The path to autonomously-operating systems has progressed even further in rail environments. As far back as 2002, Siemens and RWTH Aachen developed an automatically controlled freight railcar in the context of a project know as “Cargomover.”
By building on this achievement, the company has made the driverless future a reality for several subways. In 2008 Siemens supplied the city of Nuremberg with one of the world’s first computer-controlled subway trains.
Since then, additional subway trains from Siemens have begun to operate in cities such as Barcelona, Paris, and Budapest, making the company the market leader in this segment.
Moreover, a 176-kilometer subway network will be opened in a few years in Saudi Arabia’s capital of Riyadh, which is home to around five million people.
Siemens will deliver 74 driverless Inspiro subway trains for two of the network’s six routes. The company will also supply the associated electrical systems, signaling and communications technology, as well as a centralized control unit.
Wifi-based control systems will ensure that the trains will run every 90 seconds during rush hours, so that more than 21,000 passengers can be transported per hour.
The resulting short spacing between trains will be made possible by a system that will continuously calculate the braking distance and speed of the trains as well as the shortest distance that can safely be maintained to the following train. On the basis of the route’s profile, the control system will also determine how quickly a train has to accelerate in order to consume as little energy as possible to maintain a specific distance to a preceding train.
Autonomous streetcars and buses
Although streetcars and buses are not yet as autonomous as subway trains, they, too, are evolving into intelligent and networked vehicles equipped with an array of sensor packages. These vehicles are benefiting from the development of sensors for passenger cars.
For example, Siemens and the municipal utility company of Ulm, a city of about 120,000 in southern Germany, joined forces in 2015 to equip one of the city’s streetcar lines with sensor systems from the automotive sector, including cameras, laser sensors, and radars.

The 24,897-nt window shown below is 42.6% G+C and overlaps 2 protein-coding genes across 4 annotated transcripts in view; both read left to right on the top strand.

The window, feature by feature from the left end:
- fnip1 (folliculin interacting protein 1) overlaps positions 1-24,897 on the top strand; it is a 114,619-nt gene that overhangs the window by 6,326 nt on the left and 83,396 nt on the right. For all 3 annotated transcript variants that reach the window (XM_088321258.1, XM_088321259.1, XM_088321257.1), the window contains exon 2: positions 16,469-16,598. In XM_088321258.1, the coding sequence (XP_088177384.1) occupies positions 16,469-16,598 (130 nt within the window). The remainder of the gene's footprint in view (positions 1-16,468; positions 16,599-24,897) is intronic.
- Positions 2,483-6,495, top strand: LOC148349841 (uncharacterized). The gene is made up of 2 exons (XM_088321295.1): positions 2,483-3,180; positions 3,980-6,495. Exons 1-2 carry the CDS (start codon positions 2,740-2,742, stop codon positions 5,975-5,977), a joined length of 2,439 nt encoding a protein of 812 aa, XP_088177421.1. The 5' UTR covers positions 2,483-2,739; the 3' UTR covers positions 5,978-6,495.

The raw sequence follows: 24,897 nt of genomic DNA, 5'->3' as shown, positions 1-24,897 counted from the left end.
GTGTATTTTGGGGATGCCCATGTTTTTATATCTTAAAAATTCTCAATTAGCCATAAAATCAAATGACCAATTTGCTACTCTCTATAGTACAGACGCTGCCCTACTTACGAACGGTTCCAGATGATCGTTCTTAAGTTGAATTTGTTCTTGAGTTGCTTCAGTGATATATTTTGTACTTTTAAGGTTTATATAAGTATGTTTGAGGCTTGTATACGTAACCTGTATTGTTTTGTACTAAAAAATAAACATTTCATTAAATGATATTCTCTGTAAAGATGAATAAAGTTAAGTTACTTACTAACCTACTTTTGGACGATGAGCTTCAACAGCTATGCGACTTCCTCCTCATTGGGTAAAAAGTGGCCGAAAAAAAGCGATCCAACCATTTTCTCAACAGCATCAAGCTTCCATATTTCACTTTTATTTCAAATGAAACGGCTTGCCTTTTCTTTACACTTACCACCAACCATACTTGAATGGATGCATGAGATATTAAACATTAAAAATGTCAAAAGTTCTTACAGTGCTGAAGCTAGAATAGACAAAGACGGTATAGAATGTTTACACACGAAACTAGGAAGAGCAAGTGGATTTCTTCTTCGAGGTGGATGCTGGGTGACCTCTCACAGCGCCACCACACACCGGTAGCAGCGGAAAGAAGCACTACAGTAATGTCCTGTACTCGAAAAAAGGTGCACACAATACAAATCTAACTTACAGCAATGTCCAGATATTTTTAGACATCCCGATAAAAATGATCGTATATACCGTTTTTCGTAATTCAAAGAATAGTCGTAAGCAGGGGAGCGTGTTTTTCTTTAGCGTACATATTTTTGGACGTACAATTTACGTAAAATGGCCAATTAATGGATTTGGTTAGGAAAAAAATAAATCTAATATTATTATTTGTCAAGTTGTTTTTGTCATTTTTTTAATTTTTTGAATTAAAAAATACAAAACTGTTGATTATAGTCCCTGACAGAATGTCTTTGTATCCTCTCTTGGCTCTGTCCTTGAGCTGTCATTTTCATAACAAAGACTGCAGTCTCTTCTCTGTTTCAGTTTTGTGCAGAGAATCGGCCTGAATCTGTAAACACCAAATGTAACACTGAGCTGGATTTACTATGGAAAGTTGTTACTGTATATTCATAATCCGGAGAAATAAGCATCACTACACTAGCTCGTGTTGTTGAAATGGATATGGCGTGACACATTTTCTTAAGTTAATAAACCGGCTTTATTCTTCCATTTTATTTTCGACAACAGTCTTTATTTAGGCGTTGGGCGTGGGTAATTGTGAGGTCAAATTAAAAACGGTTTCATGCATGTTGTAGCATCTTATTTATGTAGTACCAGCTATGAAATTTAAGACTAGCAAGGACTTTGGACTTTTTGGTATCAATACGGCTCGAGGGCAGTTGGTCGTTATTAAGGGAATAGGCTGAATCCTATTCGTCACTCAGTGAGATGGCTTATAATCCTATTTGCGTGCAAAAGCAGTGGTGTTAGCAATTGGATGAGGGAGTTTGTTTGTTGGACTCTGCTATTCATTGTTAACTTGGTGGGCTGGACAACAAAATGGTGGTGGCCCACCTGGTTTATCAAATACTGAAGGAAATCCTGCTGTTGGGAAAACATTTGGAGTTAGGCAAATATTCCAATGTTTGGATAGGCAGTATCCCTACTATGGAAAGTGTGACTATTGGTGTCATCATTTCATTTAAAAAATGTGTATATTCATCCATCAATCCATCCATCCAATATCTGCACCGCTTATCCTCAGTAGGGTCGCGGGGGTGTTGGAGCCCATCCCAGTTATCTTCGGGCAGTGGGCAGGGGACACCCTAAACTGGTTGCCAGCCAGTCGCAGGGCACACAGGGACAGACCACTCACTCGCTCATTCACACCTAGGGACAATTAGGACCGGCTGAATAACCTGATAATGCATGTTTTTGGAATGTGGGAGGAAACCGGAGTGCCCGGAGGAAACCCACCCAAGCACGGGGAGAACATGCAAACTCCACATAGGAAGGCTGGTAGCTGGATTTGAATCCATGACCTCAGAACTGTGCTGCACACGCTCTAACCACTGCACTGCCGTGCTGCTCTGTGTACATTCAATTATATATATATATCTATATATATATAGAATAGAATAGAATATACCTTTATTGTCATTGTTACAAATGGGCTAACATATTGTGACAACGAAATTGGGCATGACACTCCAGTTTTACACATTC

“By 2020, the first streetcars will operate in Ulm fully automatically, thanks to systems from Siemens,” says Holger Last, Program Manager for Driver Assistance Systems.
Vehicles in local public transportation systems are not only becoming more independent, they are also being networked. In September 2015, Siemens conducted a test of such a system in Braunschweig, Germany. Called Rail2X, this technology can be combined with Car2X thus enabling trains, cars, and trucks to communicate with one another near railroad crossings. Siemens has also developed a system for controlling bus operations via satellite.
In a pilot project that began in 2013, the company and the city administration of Böblingen, Germany, have been testing a navigation system on a bus route. A Siemens technology called Stream (Simple Tracking Realtime Application for Managing Traffic Lights and Passenger Information), which creates a radio network among buses, traffic lights, a satellite, and a digital traffic control center, gives preference to buses at traffic lights in order to make public transportation run more smoothly and flexibly.
It also creates sequences of green lights that ensure a smooth traffic flow. Böblingen plans to use the system for its entire bus fleet as well as for five fire engines. Other cities have purchased the technology as well.
The digital networking of road traffic is thus in full swing. “The only question is whether cars and trucks will one day operate as autonomously as many subway trains are already doing today,” says Hobohm, who thinks that the likelihood of that happening is pretty high.
Sensors and communication systems that allow vehicles, the traffic infrastructure, and traffic control centers to talk with one another in real time are enabling onboard digital autopilots to take on more and more tasks. Because of this, the role of human beings in the overall mobility picture will become less and less important.
To an ever increasing extent, safety will depend on the successful networking of all road users with the traffic infrastructure.